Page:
House prices rise higher still

Friday, March 31st, 2006

In B.C., the average cost is up 22% in a year

Eric Beauchesne

Large price increases for homes in British Columbia, Alberta and Ontario are behind a national surge in real estate sales, with the average selling price of a Canadian home last month rising nearly four per cent to a record $268,215, the Canadian Real Estate Association reported Thursday.

The national price jump, the second steepest increase in 15 years, left the average selling price up 12.3 per cent from a year earlier.

In British Columbia, average residential prices provincewide climbed to $380,420 in February, a 22.1-per-cent jump over the same month last year. Alberta posted a 23.1-per cent jump to $256,125 while prices in the Northwest Territories climbed 24.5 per cent to $307,813.

The overall housing market remains hot, and is hottest in Western Canada, said association chief economist Gregory Klump.

“A shortage of homes available for sale and the continuation of strong resale housing demand in Western Canada are resulting in substantial price increases there,” Klump said.

He added that part of the surge in prices may have been because of a larger proportion of more expensive homes in the mix. Month-to-month changes in the average selling price can be volatile, he noted.

The seasonally adjusted number of homes that changed hands in February edged up 0.2 per cent to 41,555, the fifth highest monthly level on record, as increases in sales in Ontario and Quebec more than offset a 1.1-per-cent drop in British Columbia.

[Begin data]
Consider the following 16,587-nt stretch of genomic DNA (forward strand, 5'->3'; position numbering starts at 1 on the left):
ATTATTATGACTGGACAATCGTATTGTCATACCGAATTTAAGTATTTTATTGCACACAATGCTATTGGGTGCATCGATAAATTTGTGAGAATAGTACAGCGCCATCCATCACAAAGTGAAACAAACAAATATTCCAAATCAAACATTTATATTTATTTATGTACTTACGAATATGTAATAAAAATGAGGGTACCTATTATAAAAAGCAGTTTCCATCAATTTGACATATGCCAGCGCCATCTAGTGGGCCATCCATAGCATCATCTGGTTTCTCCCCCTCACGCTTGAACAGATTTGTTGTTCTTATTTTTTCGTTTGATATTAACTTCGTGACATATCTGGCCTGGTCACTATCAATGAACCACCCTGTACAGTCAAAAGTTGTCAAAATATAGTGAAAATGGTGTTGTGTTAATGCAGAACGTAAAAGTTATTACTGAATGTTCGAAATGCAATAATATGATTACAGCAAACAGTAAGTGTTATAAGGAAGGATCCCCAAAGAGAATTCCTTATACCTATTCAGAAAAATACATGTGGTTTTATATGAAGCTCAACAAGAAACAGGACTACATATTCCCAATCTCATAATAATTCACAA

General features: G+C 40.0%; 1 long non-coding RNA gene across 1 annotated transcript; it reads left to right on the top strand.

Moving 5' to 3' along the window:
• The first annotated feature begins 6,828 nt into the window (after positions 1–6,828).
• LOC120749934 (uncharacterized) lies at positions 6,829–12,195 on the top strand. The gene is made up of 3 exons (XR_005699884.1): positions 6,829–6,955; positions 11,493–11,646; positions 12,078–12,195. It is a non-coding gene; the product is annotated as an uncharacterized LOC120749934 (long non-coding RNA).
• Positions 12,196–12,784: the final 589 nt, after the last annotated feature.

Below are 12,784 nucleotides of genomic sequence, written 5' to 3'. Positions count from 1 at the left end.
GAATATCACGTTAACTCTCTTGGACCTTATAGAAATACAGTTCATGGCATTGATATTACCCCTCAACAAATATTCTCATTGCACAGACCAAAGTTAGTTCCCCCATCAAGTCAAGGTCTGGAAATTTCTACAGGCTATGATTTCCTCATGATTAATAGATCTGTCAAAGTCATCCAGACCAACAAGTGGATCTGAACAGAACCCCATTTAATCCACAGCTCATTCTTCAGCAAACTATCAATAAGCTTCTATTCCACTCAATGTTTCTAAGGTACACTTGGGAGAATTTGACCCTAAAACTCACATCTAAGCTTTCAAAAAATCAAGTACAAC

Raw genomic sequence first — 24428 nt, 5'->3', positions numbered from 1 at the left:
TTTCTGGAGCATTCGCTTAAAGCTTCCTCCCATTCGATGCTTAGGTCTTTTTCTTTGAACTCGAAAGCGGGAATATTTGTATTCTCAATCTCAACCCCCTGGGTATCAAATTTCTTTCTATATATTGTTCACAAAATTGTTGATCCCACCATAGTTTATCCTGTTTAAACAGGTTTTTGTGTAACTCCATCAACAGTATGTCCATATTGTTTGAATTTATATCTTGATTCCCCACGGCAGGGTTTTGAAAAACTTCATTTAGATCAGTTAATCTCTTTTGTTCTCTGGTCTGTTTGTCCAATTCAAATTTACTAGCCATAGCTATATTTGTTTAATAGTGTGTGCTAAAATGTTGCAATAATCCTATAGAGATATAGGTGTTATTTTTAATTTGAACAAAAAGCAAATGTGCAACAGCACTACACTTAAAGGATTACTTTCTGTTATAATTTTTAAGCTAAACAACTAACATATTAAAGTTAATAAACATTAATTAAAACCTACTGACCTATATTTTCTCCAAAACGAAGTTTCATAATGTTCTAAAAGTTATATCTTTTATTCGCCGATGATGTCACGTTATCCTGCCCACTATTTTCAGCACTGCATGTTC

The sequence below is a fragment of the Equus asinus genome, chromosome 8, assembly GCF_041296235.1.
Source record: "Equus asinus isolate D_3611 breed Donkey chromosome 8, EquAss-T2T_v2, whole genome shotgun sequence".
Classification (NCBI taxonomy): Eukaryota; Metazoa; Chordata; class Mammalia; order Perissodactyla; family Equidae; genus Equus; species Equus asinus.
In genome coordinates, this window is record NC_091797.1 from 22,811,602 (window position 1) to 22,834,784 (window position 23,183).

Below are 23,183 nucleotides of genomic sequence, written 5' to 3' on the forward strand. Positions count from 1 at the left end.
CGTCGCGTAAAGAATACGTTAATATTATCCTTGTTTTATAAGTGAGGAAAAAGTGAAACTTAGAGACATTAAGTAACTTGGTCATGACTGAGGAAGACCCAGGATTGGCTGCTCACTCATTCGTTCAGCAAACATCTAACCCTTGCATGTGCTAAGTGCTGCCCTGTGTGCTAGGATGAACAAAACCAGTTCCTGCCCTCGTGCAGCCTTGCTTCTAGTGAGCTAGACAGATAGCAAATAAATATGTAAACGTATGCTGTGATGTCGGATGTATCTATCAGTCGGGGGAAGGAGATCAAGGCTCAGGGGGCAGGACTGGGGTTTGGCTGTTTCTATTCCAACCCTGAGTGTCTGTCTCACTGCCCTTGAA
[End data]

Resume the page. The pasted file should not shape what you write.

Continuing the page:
Sales volume for the first two months of the year was running 17 per cent above the same period last year.

The value of sales in February was $11.2 billion, up 1.5 per cent from January and an all-time high, with new records being set in Alberta, Manitoba, Ontario, Prince Edward Island and Newfoundland, and all-time highs for the month of February in all the other provinces.

“Although the national resale housing market has so far shown few signs of slowing, rising interest rates and home prices are expected to gradually slow resale housing market activity this year . . . towards a soft landing,” Klump said. “We do expect that affordability will continue to erode.”

Earlier this week, RBC reported that its index of housing affordability deteriorated at the end of last year to its worst point in a decade. The index, based on the amount of pre-tax income needed to cover the costs of homeownership, rose to an average of 37 per cent from 35.6 per cent in the third quarter, with the index as high as 57 per cent in Vancouver.

The real estate association expects the benchmark five-year mortgage rate of 6.3 per cent will rise this year by no more than half a percentage point from its current level.

“Given that consumers can still negotiate discounts off the posted rate, rates this year will remain at very good levels for housing markets,” Klump said. “It’s just that the increase in administered lending rates, which are tied to the bank rate, will slow down consumer spending.”

Comments are closed.